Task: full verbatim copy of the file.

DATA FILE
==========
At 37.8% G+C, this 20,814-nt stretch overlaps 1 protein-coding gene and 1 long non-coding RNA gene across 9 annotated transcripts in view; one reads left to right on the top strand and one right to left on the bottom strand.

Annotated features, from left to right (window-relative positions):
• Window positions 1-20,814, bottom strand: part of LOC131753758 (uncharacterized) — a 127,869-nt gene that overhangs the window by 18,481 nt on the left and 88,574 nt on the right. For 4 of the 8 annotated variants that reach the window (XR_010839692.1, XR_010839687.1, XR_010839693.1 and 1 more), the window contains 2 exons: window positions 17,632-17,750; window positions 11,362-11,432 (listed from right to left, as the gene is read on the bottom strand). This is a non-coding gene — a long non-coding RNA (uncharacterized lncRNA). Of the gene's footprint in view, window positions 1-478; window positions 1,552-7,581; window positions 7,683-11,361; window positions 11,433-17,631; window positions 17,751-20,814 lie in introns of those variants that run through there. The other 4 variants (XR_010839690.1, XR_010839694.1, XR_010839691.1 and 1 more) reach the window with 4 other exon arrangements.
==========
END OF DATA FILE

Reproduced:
At 37.8% G+C, this 20,814-nt stretch overlaps 1 protein-coding gene and 1 long non-coding RNA gene across 9 annotated transcripts in view; one reads left to right on the top strand and one right to left on the bottom strand.

Annotated features, from left to right (window-relative positions):
• Window positions 1-20,814, bottom strand: part of LOC131753758 (uncharacterized) — a 127,869-nt gene that overhangs the window by 18,481 nt on the left and 88,574 nt on the right. For 4 of the 8 annotated variants that reach the window (XR_010839692.1, XR_010839687.1, XR_010839693.1 and 1 more), the window contains 2 exons: window positions 17,632-17,750; window positions 11,362-11,432 (listed from right to left, as the gene is read on the bottom strand). This is a non-coding gene — a long non-coding RNA (uncharacterized lncRNA). Of the gene's footprint in view, window positions 1-478; window positions 1,552-7,581; window positions 7,683-11,361; window positions 11,433-17,631; window positions 17,751-20,814 lie in introns of those variants that run through there. The other 4 variants (XR_010839690.1, XR_010839694.1, XR_010839691.1 and 1 more) reach the window with 4 other exon arrangements.